Sacks, Lies and Videotape: The truth about the passing offense



Sorry I had to lead with that. I don't like seeing it either, but that shows the gravity of what we are dealing with. We need to find a way to keep our quarterback on his feet. This problem is more complicated than many of us think. I got a chance to look at some stats, and three major things stuck out to me.

1. The severity of the problem is not what we think.

2. There are more ways to address the problem than we think.


3. The cause of the problem might not be WHO we think.

Gasp! That's right. The numbers might truly indicate that the blame for our sack problems this year don't rest with the O-line.

Because point #3 involves the emotional roller coaster of validating PFF and Jeff Bernard at the same time, we'll save that for last. I need time to come to terms with that crow sandwich.

Point #1. Oh My God. RG3 is taking SO many hits. He's getting killed out there!

Not exactly. According to Pro Football Reference, RG3 had a 7.7 sack percentage. (This is the percentage of times he took a sack on a passing attempt.) 7.7% isn't good. Its actually 25th in the league. Still, it's not the end of the world. It's still better than Nick Foles (27th @ 8.1%), Cam Newton (28th @ 8.3), Colin Kaepernick (30th @ 8.6) and Russell Wilson (35th @ 9.8). Its also less than a percentage point behind Aaron Rodgers (20th @6.8).

Ok, so that covers the percentage of time Mr. Three spent on the turf, but what about the total amount? Again, not good, but not as bad as you might think. RG3 was sacked 38 times this season, for 15th most in the league. By comparison Russell Wilson (4th with 44), Cam Newton (5th with 43), Alex Smith (12th with 39), Colin Kaepernick (13th with 39), Drew Brees (16th with 37).

Now, obviously I am not saying its ok to keep letting Griff get sacked. I am merely pointing out that several of his peers put up very similar or worse numbers and those same peers have two things in common:

A. They haven't been killed.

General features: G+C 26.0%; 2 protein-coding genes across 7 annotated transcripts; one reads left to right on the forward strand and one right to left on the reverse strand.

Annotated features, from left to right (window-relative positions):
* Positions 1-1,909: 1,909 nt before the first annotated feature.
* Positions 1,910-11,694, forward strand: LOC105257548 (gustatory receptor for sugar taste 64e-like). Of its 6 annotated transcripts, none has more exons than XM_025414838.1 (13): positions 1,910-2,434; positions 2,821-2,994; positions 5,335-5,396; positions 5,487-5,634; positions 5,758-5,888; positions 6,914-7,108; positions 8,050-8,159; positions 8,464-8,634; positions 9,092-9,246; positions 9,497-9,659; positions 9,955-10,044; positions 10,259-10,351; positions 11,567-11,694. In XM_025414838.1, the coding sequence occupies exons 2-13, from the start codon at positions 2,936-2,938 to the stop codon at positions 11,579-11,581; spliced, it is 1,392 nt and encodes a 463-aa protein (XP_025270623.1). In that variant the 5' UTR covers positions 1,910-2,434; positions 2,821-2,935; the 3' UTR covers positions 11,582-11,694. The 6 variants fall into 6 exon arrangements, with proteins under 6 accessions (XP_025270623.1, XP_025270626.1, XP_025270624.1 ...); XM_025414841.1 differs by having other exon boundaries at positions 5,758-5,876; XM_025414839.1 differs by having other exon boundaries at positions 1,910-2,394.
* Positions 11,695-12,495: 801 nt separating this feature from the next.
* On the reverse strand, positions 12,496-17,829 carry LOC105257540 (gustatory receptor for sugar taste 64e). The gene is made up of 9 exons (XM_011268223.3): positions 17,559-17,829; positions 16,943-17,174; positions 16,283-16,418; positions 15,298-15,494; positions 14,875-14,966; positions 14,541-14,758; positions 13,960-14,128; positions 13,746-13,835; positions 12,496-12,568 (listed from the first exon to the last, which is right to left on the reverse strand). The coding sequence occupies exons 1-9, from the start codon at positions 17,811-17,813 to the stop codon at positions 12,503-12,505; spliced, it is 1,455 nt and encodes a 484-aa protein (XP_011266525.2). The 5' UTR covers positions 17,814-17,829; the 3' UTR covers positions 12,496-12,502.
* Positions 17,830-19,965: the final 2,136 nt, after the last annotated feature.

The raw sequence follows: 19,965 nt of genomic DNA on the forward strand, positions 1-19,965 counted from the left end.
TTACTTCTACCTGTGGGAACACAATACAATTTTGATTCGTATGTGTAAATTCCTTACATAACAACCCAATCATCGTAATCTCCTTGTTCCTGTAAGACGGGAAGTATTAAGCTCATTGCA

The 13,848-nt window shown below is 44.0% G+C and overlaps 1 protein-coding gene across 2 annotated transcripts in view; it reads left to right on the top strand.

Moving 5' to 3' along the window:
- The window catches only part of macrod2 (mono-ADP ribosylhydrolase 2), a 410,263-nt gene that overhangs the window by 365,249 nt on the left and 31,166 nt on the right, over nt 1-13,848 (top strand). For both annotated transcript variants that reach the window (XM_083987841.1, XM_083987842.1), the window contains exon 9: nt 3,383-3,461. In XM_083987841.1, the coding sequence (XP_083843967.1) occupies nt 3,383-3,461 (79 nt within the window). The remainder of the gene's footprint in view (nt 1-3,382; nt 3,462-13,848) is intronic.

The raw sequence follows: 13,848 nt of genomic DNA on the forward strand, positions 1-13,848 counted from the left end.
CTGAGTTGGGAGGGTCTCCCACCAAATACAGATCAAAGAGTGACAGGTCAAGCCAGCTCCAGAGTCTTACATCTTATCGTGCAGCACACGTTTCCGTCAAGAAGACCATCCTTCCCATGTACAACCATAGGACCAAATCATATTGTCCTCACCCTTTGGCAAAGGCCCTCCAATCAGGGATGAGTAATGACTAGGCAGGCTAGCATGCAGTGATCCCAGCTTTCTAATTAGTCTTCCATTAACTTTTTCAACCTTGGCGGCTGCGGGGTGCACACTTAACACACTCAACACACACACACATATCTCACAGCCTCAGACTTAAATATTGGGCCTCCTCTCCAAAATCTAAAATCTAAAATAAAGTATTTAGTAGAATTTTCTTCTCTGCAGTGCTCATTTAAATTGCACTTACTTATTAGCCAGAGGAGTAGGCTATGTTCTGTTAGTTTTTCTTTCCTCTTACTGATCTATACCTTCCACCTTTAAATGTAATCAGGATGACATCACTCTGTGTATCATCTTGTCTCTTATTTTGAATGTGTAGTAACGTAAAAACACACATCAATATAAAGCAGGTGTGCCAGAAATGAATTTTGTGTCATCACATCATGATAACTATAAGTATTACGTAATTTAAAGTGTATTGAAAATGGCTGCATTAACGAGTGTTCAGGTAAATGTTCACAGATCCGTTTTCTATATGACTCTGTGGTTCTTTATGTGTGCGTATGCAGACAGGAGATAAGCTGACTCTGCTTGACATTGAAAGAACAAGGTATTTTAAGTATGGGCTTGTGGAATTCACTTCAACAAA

B. They all made the playoffs this year.

The shouts of "Oline! draft all Oline. We've mortgaged the future on a QB and then left him out there to die!" might be a bit exaggerated.

Point #2. So, how do we reduce this number of sacks? If you were like me this year you routinely finished watching a sacktastic Redskins performance and then brooded over it while you switched channels to watch The Walking Dead.

It turns out, our situation has a few major points in common with The Dead:

A. It seems like our line is all about the same size as Carl


B. Once a week RG3 has 4 sets of arms groping for him like THIS


C. Every zombie swarm like pass rush has 3 potential outcomes. (This is the important one) Every week our intrepid heroes will either hide behind the barricaded doors and hope it holds, try to find a back door to escape or discover that there is a back door they forgot to cover at all, and zombies are now streaming through it. That's it. Barricade, Escape, get devoured though the entry you forgot to cover.

For our passing offense:

Barricade: Depend on the line to hold their blocks

Escape: Find an open receiver to dump off to

Get devoured: Have a defender come in totally untouched because we missed an assignment or they simply out schemed us.


*Observe Zombies 1 and 2 working a Double A-Gap Blitz, which killed the Redskins this season.

Point #3 Having defined our sack prevention options, lets check the stats to see how well we did each one.